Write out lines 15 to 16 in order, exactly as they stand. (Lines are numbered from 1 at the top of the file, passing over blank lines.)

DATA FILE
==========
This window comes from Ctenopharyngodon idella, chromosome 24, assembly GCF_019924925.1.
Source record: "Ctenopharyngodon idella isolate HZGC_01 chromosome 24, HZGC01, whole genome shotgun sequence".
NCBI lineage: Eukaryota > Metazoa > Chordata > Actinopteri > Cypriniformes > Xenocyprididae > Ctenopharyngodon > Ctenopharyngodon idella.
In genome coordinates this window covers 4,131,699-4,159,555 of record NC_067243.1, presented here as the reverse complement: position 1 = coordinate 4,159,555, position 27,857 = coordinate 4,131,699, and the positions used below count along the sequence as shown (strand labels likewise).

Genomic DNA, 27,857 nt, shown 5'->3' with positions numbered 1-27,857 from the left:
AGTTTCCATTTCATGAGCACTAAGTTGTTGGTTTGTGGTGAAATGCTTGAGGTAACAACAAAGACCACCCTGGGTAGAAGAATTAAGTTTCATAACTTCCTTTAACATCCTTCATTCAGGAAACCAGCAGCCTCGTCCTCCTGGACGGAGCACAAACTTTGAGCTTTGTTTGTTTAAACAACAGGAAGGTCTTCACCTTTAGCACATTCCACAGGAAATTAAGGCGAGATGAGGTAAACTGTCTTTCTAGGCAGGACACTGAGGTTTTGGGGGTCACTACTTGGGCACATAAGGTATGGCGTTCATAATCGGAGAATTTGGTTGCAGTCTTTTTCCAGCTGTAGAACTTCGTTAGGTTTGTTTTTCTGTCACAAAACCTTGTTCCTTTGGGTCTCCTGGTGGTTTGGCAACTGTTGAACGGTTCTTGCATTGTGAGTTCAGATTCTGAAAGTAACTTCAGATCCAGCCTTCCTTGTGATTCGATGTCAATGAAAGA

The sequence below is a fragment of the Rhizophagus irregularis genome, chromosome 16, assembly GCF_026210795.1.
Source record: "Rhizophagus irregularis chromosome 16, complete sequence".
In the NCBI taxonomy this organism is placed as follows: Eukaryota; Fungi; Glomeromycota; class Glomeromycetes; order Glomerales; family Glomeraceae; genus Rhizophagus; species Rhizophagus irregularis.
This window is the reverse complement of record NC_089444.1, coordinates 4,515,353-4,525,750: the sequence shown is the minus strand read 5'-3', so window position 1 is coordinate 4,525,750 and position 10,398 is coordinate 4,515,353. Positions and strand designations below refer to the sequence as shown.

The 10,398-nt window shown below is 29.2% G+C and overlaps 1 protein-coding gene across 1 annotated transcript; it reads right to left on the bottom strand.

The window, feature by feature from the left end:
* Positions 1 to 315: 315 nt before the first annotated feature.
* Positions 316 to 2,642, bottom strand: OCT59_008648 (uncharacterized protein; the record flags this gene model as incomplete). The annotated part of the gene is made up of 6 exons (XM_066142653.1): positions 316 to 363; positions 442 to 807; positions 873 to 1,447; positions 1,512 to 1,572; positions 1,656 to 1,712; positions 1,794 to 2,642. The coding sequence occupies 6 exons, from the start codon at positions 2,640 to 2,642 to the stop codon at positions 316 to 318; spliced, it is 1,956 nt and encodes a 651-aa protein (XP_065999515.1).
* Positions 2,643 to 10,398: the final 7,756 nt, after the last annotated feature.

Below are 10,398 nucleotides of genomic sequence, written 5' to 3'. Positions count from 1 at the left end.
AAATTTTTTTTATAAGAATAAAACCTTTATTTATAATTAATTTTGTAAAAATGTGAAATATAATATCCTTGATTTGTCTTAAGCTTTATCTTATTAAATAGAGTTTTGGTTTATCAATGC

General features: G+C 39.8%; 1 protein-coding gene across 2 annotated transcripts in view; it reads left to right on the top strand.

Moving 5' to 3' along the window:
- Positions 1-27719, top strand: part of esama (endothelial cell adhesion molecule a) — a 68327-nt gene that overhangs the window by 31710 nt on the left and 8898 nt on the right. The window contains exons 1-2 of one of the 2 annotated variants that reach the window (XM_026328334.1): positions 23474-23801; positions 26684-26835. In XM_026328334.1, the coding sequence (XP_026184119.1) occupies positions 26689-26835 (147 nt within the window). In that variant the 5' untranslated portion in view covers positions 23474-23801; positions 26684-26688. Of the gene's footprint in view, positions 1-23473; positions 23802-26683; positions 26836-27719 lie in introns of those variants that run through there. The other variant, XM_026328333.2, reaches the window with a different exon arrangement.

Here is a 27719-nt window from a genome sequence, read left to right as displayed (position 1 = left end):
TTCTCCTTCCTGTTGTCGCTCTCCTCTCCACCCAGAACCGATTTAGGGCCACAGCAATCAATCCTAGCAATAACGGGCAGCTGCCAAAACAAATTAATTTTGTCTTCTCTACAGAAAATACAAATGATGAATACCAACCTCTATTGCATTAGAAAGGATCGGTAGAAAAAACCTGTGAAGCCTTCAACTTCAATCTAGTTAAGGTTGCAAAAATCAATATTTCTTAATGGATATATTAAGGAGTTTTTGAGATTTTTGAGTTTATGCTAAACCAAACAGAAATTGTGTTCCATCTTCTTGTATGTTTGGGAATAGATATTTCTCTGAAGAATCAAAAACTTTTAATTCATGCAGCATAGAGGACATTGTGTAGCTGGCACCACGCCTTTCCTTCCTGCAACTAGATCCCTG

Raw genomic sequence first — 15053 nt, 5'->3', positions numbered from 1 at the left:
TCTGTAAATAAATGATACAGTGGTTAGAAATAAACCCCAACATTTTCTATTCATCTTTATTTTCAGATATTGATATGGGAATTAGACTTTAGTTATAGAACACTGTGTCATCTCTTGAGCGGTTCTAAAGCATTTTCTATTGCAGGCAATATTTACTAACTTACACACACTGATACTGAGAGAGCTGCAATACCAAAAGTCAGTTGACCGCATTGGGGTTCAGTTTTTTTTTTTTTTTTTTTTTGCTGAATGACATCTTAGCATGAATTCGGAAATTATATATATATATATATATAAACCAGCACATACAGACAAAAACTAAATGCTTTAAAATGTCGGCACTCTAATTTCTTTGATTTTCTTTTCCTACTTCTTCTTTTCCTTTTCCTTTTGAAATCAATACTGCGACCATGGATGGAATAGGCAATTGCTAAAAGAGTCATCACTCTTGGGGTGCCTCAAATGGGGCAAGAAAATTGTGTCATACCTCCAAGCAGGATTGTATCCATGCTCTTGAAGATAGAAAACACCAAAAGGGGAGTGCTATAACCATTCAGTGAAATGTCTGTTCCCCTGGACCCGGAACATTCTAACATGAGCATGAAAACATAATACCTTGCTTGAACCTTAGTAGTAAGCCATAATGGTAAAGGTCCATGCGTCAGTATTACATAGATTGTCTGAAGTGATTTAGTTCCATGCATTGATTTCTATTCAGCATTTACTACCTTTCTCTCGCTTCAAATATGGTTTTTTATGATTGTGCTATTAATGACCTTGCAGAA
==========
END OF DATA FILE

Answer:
* Positions 2,643 to 10,398: the final 7,756 nt, after the last annotated feature.

Below are 10,398 nucleotides of genomic sequence, written 5' to 3'. Positions count from 1 at the left end.